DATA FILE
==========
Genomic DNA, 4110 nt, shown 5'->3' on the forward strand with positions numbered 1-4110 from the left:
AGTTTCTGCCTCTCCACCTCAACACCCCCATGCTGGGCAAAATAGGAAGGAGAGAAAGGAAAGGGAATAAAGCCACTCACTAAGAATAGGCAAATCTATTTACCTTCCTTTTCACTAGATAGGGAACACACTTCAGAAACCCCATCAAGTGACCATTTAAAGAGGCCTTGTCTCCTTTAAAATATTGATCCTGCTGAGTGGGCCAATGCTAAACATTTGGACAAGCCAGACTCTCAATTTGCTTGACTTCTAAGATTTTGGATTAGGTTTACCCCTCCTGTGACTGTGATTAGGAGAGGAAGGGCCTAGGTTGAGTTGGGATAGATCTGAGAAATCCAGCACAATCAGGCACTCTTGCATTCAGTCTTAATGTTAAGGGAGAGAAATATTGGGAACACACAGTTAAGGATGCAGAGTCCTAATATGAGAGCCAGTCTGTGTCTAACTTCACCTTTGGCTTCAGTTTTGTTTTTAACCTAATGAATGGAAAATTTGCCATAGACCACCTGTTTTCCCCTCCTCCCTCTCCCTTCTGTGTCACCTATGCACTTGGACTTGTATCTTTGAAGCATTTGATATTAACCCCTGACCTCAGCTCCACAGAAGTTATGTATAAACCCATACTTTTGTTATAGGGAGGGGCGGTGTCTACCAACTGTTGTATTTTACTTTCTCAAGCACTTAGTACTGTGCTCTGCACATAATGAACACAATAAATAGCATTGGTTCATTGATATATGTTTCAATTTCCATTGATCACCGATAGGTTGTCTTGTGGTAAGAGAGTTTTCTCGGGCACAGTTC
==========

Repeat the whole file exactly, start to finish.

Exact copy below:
Genomic DNA, 4110 nt, shown 5'->3' on the forward strand with positions numbered 1-4110 from the left:
AGTTTCTGCCTCTCCACCTCAACACCCCCATGCTGGGCAAAATAGGAAGGAGAGAAAGGAAAGGGAATAAAGCCACTCACTAAGAATAGGCAAATCTATTTACCTTCCTTTTCACTAGATAGGGAACACACTTCAGAAACCCCATCAAGTGACCATTTAAAGAGGCCTTGTCTCCTTTAAAATATTGATCCTGCTGAGTGGGCCAATGCTAAACATTTGGACAAGCCAGACTCTCAATTTGCTTGACTTCTAAGATTTTGGATTAGGTTTACCCCTCCTGTGACTGTGATTAGGAGAGGAAGGGCCTAGGTTGAGTTGGGATAGATCTGAGAAATCCAGCACAATCAGGCACTCTTGCATTCAGTCTTAATGTTAAGGGAGAGAAATATTGGGAACACACAGTTAAGGATGCAGAGTCCTAATATGAGAGCCAGTCTGTGTCTAACTTCACCTTTGGCTTCAGTTTTGTTTTTAACCTAATGAATGGAAAATTTGCCATAGACCACCTGTTTTCCCCTCCTCCCTCTCCCTTCTGTGTCACCTATGCACTTGGACTTGTATCTTTGAAGCATTTGATATTAACCCCTGACCTCAGCTCCACAGAAGTTATGTATAAACCCATACTTTTGTTATAGGGAGGGGCGGTGTCTACCAACTGTTGTATTTTACTTTCTCAAGCACTTAGTACTGTGCTCTGCACATAATGAACACAATAAATAGCATTGGTTCATTGATATATGTTTCAATTTCCATTGATCACCGATAGGTTGTCTTGTGGTAAGAGAGTTTTCTCGGGCACAGTTC